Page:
## 3 Drops and jets in microfluidic devices with a circular cross-section

### 3.1 Experimental results in cylindrical geometries

We generate a jet in a cylindrical glass capillary of inner radius R_{c} [25], using as a nozzle a glass capillary of square cross-section with a tapered end (see Fig. 1).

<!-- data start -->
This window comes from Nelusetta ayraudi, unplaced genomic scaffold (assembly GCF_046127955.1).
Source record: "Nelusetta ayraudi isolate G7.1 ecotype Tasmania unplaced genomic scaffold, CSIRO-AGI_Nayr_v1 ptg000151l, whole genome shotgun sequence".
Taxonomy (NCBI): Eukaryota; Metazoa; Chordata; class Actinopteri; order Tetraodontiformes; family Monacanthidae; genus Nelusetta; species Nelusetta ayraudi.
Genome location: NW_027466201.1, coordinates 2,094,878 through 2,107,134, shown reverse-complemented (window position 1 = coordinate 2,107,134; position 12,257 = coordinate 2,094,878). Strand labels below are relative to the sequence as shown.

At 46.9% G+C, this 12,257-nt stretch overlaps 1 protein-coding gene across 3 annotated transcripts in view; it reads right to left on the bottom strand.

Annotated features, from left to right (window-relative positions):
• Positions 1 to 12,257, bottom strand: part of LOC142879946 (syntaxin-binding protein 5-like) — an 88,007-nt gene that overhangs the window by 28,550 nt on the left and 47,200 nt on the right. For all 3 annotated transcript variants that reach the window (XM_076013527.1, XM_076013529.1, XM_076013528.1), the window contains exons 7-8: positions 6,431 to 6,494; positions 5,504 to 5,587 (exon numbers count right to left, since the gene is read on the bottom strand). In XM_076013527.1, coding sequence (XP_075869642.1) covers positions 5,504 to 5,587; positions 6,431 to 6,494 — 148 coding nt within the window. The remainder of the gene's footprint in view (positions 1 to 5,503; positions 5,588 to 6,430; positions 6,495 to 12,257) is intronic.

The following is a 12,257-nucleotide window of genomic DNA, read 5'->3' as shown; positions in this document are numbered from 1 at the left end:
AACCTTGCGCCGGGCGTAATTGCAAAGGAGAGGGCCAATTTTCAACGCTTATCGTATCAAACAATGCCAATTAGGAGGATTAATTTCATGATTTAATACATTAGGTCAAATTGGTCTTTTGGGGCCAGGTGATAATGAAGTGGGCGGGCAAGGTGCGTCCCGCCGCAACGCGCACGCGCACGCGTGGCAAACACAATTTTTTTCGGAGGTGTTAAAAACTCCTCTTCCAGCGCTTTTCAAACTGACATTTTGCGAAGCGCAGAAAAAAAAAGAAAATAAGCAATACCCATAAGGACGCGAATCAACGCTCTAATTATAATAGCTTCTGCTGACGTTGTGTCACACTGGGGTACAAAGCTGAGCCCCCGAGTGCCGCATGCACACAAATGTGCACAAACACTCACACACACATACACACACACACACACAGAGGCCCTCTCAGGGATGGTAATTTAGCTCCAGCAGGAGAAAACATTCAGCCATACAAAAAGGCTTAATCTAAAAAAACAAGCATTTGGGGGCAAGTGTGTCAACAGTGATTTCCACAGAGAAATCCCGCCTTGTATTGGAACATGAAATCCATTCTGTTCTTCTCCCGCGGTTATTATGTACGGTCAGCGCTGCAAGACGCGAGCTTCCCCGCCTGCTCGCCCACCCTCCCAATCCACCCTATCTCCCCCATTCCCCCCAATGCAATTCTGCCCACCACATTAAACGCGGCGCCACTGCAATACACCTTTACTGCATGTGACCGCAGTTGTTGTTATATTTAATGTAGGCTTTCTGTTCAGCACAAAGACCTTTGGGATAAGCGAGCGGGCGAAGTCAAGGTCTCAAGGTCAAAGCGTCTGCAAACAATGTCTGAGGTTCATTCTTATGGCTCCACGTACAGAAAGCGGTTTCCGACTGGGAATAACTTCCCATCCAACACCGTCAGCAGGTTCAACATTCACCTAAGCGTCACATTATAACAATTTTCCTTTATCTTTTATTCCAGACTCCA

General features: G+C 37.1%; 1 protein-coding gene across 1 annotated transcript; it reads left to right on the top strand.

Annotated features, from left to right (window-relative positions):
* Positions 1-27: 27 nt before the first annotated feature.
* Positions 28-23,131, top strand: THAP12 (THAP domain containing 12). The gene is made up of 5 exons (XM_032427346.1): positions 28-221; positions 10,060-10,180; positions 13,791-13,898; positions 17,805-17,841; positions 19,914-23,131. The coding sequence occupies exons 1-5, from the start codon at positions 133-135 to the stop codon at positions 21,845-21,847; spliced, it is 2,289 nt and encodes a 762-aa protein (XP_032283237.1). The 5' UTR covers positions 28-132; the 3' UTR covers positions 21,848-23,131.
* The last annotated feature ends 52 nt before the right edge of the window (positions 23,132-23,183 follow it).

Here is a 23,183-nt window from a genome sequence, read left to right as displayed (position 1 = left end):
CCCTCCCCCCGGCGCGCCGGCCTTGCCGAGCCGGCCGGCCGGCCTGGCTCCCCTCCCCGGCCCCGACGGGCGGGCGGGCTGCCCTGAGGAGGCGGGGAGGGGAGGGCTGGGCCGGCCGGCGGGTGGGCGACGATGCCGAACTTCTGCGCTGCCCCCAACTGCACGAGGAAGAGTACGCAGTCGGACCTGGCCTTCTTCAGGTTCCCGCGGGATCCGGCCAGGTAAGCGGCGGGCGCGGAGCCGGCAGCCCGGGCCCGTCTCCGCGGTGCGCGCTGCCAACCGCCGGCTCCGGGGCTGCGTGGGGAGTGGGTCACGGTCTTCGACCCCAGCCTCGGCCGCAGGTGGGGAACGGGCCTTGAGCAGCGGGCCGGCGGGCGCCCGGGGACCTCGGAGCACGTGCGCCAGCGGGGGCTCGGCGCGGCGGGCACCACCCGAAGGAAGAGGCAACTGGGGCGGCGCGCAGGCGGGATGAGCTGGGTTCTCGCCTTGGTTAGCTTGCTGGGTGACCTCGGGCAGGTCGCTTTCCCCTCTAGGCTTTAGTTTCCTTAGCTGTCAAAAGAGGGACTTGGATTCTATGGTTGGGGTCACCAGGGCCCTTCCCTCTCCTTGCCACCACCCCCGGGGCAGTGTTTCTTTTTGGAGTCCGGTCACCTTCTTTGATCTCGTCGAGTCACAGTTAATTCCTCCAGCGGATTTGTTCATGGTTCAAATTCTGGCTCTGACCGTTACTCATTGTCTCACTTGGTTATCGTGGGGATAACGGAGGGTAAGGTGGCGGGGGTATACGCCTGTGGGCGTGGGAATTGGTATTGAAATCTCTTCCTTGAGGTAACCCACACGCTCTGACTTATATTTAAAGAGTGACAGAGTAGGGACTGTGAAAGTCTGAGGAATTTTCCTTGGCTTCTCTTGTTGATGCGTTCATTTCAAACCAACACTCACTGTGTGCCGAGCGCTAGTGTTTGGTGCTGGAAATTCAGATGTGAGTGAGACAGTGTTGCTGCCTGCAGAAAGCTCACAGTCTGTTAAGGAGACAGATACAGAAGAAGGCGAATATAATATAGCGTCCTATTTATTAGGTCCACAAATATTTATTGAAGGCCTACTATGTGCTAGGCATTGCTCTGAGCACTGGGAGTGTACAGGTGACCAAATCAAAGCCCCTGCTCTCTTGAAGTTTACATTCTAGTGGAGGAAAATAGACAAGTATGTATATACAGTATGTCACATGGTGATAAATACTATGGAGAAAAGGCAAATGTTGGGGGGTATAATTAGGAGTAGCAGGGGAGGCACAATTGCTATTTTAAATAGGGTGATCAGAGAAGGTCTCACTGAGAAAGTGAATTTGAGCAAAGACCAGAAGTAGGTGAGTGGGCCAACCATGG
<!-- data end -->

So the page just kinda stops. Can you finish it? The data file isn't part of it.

The outer dimension of this square capillary is very close to the inner diameter of the cylindrical tube which ensures good alignment and centering. R_{c} is in the 200–500 μm range, whereas the radius of the tapered orifice of the square tube is set between 20 and 50 μm using a pipette–puller set up. Syringe pumps are used to inject an inner fluid of viscosity η_{i} at a rate Q_{i} in the square capillary and the outer fluid of viscosity η_{e} at a rate Q_{e} through the cylindrical capillary. This leads to coaxial injection at the tapered orifice. We observe flow patterns which vary significantly with operational (Q_{e}, Q_{i}), geometrical (R_{c}), and system parameters (η_{i}, η_{e}, surface tension). Fig. 2 displays the typical outcome of an experiment where the flow rates are varied for a given system (here the inner solution is 50 in weight glycerine in water solution with η_{i} 55 mPa s and the outer one a silicone oil for which η_{e} 235 mPa s). A droplet regime is found for low Q_{i}, with either droplets emitted periodically right at the nozzle symbol (open circle) or non spherical plug like droplets resulting from the instability of an emerging oscillating jet (filled gray circle). Jets are found in the bottom right corner of Fig. 2 with different visual aspects: wavy jets with features that are convected downstream (open square), and for larger values of Q_{i}, straight jets (filled square) that persist throughout the cylindrical capillary. For large values of the external flow rate Q_{e}, we observe what we call jetting: thin and rather straight jets (open diamond) that extend over some distance in the capillary tube before breaking into droplets at a well-defined and reproducible location. This jet length increases with Q_{i} for a fixed value of Q_{e}.